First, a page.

I find most people know in their gut what’s going to work and what isn’t. Sometimes, when you’re a young person and you don’t feel empowered, it’s really easy to dismiss your gut feeling and to not want to turn down opportunities about which we’re not entirely sure. 

Generally, for those of us with white or light skin privilege in this country, there is a deep level of operating without consciousness that takes daily work and effort to see it play out. If you are of a non-white identity and you are looking at a work community that is predominantly white, you have to ask yourself, “What hold does whiteness have here? How much awareness is there? How much ability for conversation is there? Who else is working alongside me?” If you have an identity that’s relatively hidden like having a physical disability, being a member of the LGBTQIA+ community or any other identity that isn’t easy to see, this can be more complicated. Some folks are not as vocal about their identities for preservation purposes, and that’s okay. There are so many scenarios, so you have to figure out the practical realities of the identities you hold. That means gauging your surroundings, where you are situated, taking a look at the work community and beyond, etcetera.

As students reflect on who they are and how that plays a role in their career exploration journey, is there any advice you’d like to offer?

One of the reasons I chose Princeton is the dynamism of campus. And still, as I meet people who attended Princeton, I can’t believe how dynamic, wonderful and interesting they are. So first, understand that if you’re part of this community, it’s not by accident. Understand that there is always support to be had, whether that is something within the structure of the university or reaching out to someone who might be outside of the traditional structure, but is part of the community, understands your perspective and may be able to help you with where you want to go. I have used our alumni network extensively, and I have never had the situation where the alum I reached out to didn’t respond — which is unbelievable considering how busy the people who exist in our community are.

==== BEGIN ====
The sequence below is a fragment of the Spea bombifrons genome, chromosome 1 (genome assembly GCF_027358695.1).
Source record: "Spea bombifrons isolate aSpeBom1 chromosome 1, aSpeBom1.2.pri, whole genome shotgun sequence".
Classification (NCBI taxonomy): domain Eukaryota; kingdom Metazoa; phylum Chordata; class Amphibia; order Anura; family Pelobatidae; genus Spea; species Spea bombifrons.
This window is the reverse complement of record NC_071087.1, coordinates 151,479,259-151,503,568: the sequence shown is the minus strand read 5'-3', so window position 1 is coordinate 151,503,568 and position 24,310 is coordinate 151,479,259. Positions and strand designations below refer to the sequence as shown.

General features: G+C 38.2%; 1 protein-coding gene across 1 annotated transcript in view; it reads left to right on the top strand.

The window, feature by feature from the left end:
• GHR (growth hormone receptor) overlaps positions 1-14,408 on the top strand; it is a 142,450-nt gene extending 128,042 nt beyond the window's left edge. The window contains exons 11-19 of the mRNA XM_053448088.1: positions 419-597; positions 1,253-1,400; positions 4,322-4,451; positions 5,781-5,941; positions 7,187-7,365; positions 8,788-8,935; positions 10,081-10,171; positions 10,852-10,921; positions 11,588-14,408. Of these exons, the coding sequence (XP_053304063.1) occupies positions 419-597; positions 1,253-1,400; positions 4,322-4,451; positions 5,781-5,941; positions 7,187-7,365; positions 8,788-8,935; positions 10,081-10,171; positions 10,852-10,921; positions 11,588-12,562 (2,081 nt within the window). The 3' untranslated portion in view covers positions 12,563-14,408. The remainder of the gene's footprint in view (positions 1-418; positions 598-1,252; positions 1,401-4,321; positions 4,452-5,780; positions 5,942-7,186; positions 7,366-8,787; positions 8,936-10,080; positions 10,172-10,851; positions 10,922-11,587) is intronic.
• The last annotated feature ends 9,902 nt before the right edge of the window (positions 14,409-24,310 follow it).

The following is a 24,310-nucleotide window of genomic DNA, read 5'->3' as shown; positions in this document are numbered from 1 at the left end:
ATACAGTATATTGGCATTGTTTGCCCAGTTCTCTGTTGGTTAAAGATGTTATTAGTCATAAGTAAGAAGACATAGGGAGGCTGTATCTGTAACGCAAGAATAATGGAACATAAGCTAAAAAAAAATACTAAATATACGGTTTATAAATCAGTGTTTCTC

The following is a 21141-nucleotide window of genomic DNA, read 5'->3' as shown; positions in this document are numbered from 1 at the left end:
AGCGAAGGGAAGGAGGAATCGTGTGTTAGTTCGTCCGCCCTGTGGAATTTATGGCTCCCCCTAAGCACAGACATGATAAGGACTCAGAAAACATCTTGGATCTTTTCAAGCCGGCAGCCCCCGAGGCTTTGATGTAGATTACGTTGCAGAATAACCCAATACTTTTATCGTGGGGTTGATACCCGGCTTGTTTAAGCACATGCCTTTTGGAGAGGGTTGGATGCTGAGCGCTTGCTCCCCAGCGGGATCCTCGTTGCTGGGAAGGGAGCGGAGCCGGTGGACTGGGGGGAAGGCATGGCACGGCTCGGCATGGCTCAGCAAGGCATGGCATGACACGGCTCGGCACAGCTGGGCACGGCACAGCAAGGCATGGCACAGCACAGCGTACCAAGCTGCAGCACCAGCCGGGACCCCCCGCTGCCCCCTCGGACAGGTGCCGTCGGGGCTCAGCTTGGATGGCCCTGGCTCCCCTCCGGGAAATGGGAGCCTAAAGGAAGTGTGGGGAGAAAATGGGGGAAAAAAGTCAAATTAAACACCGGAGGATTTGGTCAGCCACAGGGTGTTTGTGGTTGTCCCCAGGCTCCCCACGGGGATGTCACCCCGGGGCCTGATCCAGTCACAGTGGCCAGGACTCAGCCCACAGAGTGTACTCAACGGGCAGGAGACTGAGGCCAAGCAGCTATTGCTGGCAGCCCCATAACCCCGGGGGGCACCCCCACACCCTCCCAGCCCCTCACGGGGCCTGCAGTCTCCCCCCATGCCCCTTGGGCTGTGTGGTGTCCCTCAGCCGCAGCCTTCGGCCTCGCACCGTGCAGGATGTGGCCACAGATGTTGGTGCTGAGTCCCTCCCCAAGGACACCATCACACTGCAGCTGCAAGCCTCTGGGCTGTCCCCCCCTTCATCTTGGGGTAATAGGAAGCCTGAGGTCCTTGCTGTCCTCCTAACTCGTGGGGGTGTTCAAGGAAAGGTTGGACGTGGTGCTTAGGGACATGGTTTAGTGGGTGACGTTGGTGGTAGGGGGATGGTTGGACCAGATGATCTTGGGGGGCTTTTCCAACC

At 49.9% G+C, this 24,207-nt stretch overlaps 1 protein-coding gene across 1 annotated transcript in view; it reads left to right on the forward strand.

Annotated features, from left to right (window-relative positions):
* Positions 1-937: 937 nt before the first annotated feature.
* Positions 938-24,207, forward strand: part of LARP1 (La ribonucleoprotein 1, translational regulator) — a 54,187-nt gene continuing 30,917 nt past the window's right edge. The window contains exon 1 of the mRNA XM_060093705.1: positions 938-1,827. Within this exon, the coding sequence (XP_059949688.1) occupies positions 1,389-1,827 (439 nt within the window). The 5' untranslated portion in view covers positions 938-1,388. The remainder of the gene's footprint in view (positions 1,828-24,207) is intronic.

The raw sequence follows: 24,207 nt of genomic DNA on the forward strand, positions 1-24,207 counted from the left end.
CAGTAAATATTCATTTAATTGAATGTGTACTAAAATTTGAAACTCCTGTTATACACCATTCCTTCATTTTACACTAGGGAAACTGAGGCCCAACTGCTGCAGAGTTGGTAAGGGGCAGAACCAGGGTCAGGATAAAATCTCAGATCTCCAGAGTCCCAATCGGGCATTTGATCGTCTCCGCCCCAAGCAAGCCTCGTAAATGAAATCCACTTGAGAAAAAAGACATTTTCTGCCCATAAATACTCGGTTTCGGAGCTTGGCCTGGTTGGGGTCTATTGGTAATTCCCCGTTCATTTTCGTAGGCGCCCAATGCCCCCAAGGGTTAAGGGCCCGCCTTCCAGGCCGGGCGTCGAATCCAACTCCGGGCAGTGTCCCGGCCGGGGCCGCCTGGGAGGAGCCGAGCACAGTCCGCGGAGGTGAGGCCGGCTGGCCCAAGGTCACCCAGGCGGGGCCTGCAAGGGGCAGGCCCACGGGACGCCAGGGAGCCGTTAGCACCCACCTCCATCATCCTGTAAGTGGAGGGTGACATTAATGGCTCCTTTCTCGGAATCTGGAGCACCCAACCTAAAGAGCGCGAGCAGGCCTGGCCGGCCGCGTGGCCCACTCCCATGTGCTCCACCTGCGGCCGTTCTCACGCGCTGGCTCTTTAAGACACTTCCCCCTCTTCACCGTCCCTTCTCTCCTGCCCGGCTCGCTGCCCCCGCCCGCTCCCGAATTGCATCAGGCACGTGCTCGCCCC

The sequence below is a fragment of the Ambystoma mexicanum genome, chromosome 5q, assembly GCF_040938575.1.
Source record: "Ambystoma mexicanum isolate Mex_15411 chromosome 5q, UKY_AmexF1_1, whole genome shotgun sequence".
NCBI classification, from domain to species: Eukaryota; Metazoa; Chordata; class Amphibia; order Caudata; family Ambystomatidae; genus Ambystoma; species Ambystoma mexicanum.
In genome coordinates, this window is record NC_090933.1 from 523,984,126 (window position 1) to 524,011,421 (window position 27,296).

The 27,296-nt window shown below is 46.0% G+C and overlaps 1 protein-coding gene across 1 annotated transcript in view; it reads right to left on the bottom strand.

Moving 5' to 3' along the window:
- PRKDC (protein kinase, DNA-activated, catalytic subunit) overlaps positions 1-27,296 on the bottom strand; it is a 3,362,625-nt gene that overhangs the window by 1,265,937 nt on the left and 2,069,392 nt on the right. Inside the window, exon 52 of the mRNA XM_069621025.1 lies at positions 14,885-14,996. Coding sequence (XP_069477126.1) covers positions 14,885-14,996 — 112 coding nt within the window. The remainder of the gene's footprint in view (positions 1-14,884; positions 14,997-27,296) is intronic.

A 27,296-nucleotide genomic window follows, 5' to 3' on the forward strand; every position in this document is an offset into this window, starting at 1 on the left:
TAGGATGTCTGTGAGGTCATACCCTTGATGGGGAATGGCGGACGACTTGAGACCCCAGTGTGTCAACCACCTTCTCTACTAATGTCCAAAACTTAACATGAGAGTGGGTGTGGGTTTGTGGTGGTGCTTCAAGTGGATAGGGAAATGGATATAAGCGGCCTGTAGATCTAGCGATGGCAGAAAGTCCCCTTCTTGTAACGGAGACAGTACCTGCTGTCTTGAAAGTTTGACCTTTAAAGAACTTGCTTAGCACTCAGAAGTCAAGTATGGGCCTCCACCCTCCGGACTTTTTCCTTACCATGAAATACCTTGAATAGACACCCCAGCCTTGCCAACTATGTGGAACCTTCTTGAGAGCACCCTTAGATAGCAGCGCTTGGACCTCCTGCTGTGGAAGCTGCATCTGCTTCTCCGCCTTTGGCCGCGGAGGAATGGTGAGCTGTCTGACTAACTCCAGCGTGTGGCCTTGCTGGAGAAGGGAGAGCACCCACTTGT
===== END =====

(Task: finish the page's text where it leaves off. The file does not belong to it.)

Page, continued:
Shifting gears, but something I find of equal importance: if a person is ever sacrificing too much of themselves and their innate talent and ability for somebody else, whether that’s an organization, a family member or a person at work, and it causes a disruption to learning and growing and bringing those talents forth, one needs to take a look at that and try to avoid those situations where that feels compromised. Right intention and right work leads you the rest of the way. When you’re attuned to what you're bringing and you are giving as much as you are asking for, in whatever shape that may be, there are great things ahead. If you can be aligned with bringing the very best of yourself and being a tree that’s able to bend in the windstorm, you will find your way through.